In clear, blue Baja Bay, three scuba divers are drifting alongside eagle rays and brightly-colored fish. They’re moving slowly, and unlike most divers in tropical waters, they’re not gazing admiringly at the animals around them. Because these divers are aquarists at Point Defiance Zoo & Aquarium – and they’re hard at work.
“We clean, we scrub, we wipe,” explains Heidi Wilken, a dive safety officer and aquarist who’s part of the dive team that maintains both of the Zoo’s aquariums, including the new Pacific Seas Aquarium that houses Baja Bay. “I like to describe it as being an underwater custodian.”
Of course, the Zoo’s trained divers care for animals as well, both in and out of water: feeding, training and carefully studying their marine animals to make sure everyone is healthy and comfortable.
But part of Zoo work is cleaning up, and aquariums are no exception. It just looks a little more glamorous.
Vacuuming the gravel
“Wow!” calls a little boy, eyes round as saucers. Palms pressed on the curved window, he’s peering into Baja Bay where Wilken is floating along the bottom, an inch at a time, holding a giant cylinder that trails a tube out of the exhibit. Seeing him, she gives a quick wave and “ok” signal, then returns to work. Essentially, she’s vacuuming: The cylinder is a giant vacuum that sucks up gravel, pulls up the lighter food and fish waste into the tube, then releases clean gravel as Wilken lifts the cylinder.
Then she replaces it a few inches away and repeats the process – all around the floor of the 280,000-gallon habitat.
Nearby are two other divers. One is scrubbing the central sea mount clean of algae and debris; the other is wiping the huge curved acrylic window with a care usually reserved for owners of expensive vintage cars. It’s a job that takes 40 minutes to complete.
“Any little pebble or sand grain will scratch the surface,” explains Wilken, “so we are constantly wiping it clean.”
While divers work in most of the Pacific Seas Aquarium habitats, there’s one job unique to Baja Bay: picking up eagle ray teeth.
“Like other rays, eagle rays have flat plates of teeth they use to crush food, like clam shells,” says Tyler Rankin, the diver on tooth duty that day, and one of the lead aquarists for Baja Bay. “The teeth fit together in a row and are constantly moving forward and falling out as the eagle rays grow new ones.”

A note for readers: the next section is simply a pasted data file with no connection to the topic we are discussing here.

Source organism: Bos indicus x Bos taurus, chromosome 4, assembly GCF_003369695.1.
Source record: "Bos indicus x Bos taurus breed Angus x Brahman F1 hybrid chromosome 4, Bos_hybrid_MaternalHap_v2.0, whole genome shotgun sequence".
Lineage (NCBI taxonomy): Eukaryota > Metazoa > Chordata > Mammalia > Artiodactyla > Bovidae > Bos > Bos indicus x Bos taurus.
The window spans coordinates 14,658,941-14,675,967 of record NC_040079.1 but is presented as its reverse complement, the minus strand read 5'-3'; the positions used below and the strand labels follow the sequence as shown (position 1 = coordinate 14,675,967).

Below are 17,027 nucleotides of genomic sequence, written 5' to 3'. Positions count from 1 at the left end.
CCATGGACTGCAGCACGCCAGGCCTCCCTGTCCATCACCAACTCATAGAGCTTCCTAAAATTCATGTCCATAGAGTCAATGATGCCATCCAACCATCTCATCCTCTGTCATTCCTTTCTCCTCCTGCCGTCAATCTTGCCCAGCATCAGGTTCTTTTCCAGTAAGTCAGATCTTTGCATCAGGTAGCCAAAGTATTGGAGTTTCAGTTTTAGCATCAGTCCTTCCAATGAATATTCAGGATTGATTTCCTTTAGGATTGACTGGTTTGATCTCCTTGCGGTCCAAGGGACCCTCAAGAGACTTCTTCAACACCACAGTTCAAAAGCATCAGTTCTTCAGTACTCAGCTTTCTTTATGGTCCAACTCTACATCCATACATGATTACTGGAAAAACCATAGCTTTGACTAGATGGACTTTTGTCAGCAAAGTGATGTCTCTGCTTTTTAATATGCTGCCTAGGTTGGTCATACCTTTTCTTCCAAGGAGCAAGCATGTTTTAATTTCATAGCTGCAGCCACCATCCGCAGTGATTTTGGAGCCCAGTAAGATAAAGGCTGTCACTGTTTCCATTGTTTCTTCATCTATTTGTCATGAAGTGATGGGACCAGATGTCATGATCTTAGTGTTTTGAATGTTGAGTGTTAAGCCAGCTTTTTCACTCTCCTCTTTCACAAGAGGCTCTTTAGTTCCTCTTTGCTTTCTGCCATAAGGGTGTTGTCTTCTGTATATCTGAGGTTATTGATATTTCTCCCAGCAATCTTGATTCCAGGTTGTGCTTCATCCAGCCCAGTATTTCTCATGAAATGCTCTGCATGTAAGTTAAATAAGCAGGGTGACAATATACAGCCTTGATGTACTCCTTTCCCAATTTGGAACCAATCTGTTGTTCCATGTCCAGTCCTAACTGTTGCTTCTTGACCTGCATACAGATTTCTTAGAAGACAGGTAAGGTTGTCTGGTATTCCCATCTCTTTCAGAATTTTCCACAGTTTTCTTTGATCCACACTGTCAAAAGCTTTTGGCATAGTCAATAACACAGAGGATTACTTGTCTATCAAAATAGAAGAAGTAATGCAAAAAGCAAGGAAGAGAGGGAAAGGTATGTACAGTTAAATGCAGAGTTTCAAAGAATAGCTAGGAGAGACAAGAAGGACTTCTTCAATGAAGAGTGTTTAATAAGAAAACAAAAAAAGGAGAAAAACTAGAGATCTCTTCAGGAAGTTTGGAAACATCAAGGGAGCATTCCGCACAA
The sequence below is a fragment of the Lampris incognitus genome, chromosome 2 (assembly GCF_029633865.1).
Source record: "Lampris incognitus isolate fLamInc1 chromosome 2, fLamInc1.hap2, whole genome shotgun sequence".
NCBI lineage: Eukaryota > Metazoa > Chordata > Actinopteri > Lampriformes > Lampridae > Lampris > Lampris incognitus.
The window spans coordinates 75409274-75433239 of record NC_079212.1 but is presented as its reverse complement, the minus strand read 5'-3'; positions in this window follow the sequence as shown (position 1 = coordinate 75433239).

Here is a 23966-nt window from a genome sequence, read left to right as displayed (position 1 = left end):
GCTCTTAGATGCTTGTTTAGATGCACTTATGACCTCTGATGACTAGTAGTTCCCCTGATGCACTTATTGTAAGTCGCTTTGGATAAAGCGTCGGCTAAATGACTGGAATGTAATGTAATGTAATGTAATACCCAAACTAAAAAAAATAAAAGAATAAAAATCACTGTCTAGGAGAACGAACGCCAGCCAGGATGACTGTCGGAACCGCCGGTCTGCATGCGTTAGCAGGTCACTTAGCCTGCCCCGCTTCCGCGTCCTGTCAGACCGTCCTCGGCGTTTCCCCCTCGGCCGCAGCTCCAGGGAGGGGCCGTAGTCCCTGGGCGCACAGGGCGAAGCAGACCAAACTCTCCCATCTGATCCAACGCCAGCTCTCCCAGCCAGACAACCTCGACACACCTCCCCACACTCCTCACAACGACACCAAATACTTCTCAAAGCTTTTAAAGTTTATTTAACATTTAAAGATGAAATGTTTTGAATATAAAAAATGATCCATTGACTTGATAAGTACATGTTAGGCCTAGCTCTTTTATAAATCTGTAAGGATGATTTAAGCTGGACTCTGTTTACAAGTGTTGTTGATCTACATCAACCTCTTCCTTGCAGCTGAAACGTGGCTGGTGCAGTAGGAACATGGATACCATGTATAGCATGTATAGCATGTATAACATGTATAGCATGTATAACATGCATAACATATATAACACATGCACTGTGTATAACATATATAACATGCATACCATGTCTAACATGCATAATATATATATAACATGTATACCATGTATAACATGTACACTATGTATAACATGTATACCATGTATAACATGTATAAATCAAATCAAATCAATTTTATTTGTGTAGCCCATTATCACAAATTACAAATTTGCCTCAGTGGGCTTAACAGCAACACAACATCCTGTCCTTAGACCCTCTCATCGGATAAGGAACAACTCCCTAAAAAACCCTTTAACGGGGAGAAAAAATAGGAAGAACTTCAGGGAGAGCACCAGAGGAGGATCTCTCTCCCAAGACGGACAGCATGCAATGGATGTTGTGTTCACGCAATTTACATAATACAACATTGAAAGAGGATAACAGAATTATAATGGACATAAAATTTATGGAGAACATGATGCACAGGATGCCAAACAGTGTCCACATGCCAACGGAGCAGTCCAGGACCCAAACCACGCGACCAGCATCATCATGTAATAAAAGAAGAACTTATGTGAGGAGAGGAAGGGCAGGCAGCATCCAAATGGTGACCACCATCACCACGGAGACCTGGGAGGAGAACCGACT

In fact, says Rankin, the aquarists give the rays whole clams twice a week to help them shed teeth – kind of like a dentist visit, only delicious.
And then it’s the divers’ job to float along and look for those teeth. As Rankin spots one – white, about an inch long – he tucks it carefully inside his dive glove for safekeeping. He’s also looking for teeth from the hammerhead sharks, who lose them in the same way.
“We like to track them, to monitor the animals’ overall health,” explains Rankin.
Baja takes a lot of cleaning – two or three divers working for up to an hour, three times a week, with surface support from other aquarists. Each habitat has its own challenges: some are only just big enough for a diver to turn around, others are filled with spiky sea urchins, and in the giant Pacific octopus habitat, one aquarist cleans while someone else distracts the octopus.
“It’s very different from open water diving – you have to move slowly and be incredibly careful where you put your feet and hands,” Wilken says.
But it’s a job that she loves.
“You can hear your own bubbles,” Wilken says. “Sometimes you hear the bigger fish all move at once, or sharks snapping their jaws. You can’t hear the guests watching you, but I love seeing them. And I want the exhibits to be really clean – it’s a great feeling, kind of like cleaning your house. It’s very Zen.”
WATCH FOR DIVERS: The Pacific Seas Aquarium divers are not on a regular public schedule, so come often and watch for them working!
-Rosemary Ponnekanti, PDZA